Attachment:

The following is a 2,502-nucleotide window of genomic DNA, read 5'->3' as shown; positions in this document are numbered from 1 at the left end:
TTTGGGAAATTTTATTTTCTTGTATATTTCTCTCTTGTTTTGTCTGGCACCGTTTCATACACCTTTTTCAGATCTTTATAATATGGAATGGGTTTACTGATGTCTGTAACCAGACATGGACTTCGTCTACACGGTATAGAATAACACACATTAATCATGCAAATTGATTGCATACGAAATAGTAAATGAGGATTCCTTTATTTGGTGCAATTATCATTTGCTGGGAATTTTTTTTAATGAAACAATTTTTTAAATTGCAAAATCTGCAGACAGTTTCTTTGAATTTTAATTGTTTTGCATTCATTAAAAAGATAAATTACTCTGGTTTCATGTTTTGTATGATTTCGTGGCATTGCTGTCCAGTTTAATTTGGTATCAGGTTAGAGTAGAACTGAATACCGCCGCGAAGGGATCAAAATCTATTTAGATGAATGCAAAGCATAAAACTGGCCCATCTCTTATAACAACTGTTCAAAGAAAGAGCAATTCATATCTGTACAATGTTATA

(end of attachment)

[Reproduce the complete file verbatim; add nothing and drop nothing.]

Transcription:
The following is a 2,502-nucleotide window of genomic DNA, read 5'->3' as shown; positions in this document are numbered from 1 at the left end:
TTTGGGAAATTTTATTTTCTTGTATATTTCTCTCTTGTTTTGTCTGGCACCGTTTCATACACCTTTTTCAGATCTTTATAATATGGAATGGGTTTACTGATGTCTGTAACCAGACATGGACTTCGTCTACACGGTATAGAATAACACACATTAATCATGCAAATTGATTGCATACGAAATAGTAAATGAGGATTCCTTTATTTGGTGCAATTATCATTTGCTGGGAATTTTTTTTAATGAAACAATTTTTTAAATTGCAAAATCTGCAGACAGTTTCTTTGAATTTTAATTGTTTTGCATTCATTAAAAAGATAAATTACTCTGGTTTCATGTTTTGTATGATTTCGTGGCATTGCTGTCCAGTTTAATTTGGTATCAGGTTAGAGTAGAACTGAATACCGCCGCGAAGGGATCAAAATCTATTTAGATGAATGCAAAGCATAAAACTGGCCCATCTCTTATAACAACTGTTCAAAGAAAGAGCAATTCATATCTGTACAATGTTATA